CUHK Prof. Gladys Tang Receives the Hong Kong Humanity Award 2013
Prof. Gladys Wai-lan Tang, Director of the Centre for Sign Linguistics and Deaf Studies at The Chinese University of Hong Kong (CUHK) was presented the Hong Kong Humanity Award 2013 today (25 May). The award was co-organized by the Hong Kong Red Cross and Radio Television Hong Kong with the aim of recognizing the role models who live up and put into practice the spirit of humanity.
Prof. Gladys Tang has been conducting linguistic research on Hong Kong Sign Language (HKSL) and deaf children’s acquisition of signed language and spoken language since the 1990s. She notices that the general misconceptions about signed language in society has undermined the importance of using this language in educating deaf students; therefore, deaf people have been denied equal opportunities for education and employment. Professor Tang determines to improve deaf students’ opportunities for higher education; she hopes that, besides the oralist approach, deaf students in Hong Kong may enjoy the benefits of the sign bilingual approach in their education, i.e. being taught in signed language and spoken language.
With the funding support of The Nippon Foundation, Professor Tang has launched a few diploma programmes and a higher diploma programme in sign linguistics and sign language teaching for deaf adults of Hong Kong and Asia. These programmes aim to qualify deaf students for higher education; alternatively, they may become professional sign language instructors. Some deaf graduates of the programmes are currently part-time instructors for the elective courses in HKSL at CUHK. Their teaching enhances the sign language competency of university students and raises their deaf awareness.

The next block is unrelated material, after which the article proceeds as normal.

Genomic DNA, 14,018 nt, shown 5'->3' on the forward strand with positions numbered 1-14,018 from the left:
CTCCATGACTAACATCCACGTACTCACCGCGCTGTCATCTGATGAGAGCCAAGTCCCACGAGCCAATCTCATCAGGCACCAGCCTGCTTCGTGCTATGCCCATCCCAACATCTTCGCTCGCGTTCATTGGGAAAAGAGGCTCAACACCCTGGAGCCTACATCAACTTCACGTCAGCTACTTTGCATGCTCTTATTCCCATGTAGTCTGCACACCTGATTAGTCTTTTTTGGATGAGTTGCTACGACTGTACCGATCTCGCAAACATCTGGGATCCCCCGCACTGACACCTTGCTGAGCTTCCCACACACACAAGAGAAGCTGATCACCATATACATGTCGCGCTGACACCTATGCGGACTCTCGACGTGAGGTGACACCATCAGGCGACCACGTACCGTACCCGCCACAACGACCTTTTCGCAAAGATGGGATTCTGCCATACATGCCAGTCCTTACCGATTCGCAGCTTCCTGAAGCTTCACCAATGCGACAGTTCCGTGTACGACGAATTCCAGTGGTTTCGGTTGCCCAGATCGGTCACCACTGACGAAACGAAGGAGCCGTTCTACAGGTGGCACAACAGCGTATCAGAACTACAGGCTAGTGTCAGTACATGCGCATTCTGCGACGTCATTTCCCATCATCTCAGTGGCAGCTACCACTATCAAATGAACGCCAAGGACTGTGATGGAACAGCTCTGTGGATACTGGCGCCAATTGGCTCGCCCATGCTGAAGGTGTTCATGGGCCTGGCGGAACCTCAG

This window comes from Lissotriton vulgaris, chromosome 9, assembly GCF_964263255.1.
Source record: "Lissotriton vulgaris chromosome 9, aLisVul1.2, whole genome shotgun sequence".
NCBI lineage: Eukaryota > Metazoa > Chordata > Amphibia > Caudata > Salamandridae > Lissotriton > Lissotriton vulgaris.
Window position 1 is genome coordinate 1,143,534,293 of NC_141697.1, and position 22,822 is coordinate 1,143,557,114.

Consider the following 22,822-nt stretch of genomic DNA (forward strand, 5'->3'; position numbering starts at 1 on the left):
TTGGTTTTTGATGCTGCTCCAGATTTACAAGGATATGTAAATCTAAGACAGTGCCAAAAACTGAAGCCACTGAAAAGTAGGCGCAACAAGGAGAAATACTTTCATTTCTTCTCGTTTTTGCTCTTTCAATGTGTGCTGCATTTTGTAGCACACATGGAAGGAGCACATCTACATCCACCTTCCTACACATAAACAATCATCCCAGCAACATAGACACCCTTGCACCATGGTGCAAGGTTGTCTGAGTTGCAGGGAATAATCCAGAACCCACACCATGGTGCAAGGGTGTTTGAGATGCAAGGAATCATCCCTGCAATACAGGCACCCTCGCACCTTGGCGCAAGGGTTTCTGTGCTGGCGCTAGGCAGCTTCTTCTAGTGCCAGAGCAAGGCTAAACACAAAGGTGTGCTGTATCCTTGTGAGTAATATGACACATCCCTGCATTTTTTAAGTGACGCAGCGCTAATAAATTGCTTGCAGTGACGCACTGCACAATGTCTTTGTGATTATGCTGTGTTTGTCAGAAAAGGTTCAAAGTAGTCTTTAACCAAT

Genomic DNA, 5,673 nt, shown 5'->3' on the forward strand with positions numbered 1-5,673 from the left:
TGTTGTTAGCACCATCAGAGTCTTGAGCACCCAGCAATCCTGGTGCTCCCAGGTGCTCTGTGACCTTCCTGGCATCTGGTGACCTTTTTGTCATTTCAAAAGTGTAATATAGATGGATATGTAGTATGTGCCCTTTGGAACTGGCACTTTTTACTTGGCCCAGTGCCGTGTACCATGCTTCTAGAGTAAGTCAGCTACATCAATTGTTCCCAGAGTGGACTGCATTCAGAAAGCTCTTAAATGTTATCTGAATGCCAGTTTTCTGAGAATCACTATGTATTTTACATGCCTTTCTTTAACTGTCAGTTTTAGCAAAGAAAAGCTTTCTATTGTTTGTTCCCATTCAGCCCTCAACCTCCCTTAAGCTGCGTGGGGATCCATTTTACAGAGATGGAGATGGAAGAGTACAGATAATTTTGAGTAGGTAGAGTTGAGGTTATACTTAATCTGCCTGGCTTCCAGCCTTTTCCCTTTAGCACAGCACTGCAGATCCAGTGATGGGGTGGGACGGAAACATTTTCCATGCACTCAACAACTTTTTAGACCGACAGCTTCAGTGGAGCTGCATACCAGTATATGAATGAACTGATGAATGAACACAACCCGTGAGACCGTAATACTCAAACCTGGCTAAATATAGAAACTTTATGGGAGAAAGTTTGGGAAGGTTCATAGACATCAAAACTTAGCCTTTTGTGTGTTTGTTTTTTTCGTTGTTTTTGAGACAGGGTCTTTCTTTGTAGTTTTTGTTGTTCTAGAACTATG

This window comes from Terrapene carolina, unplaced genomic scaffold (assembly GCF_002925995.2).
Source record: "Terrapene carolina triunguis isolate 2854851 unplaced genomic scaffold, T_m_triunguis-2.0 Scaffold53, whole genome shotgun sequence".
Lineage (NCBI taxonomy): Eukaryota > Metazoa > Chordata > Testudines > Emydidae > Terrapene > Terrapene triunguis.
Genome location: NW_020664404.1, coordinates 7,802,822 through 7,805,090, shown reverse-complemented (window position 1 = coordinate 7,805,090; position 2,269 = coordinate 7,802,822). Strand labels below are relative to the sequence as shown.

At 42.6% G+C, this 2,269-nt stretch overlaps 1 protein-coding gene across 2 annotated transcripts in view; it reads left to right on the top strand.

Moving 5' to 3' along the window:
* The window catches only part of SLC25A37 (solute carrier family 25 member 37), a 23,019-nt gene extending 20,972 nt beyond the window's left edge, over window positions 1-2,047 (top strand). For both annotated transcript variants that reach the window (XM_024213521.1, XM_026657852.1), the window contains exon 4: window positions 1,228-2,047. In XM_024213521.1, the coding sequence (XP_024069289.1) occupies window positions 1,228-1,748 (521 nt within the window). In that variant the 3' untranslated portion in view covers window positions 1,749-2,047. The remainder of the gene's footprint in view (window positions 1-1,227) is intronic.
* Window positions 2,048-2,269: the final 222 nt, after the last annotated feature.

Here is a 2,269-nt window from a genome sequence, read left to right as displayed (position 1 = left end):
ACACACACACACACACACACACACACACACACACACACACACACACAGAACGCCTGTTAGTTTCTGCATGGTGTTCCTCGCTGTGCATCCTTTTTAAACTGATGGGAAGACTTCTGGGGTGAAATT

Professor Tang points out that a great majority of deaf children are in mainstream education and their learning under those environments is quite difficult due to the oralist approach. Even in special schools, teachers tend to give lessons orally. Between 2002 and 2006, Professor Tang collaborated with the Education Bureau in an attempt to introduce ‘sign bilingualism’ in educating deaf students. Under the scheme, deaf instructors were hired to work with hearing teachers in the classroom. The scheme received highly positive response from the students whose Chinese language competency also showed significant improvement.
For the betterment of deaf children, Professor Tang has been raising funds for educational and research endeavors. Her research in language acquisition of deaf children has been supported by Dr. Alex K. Yasumoto’s donation. In 2006, she received funding support from The Hong Kong Jockey Club Charities Trust to experiment on ‘sign bilingualism and co-enrollment’ in mainstream education. So far a kindergarten and a primary school have been participating in the programme. Together with baby signing classes and Chinese reading classes, the programme benefits more than 70 deaf children each year. With the support of the Lee Hysan Foundation, a mainstream secondary school will soon join force with Professor Tang to provide secondary education for deaf students and hearing students, allowing them to continue to learn and grow up together. In six years, the first batch of students educated using the philosophy of sign bilingualism and co-enrollment will be expected to enter university together. It is hoped that some of them will become the next generation of professional sign language interpreters.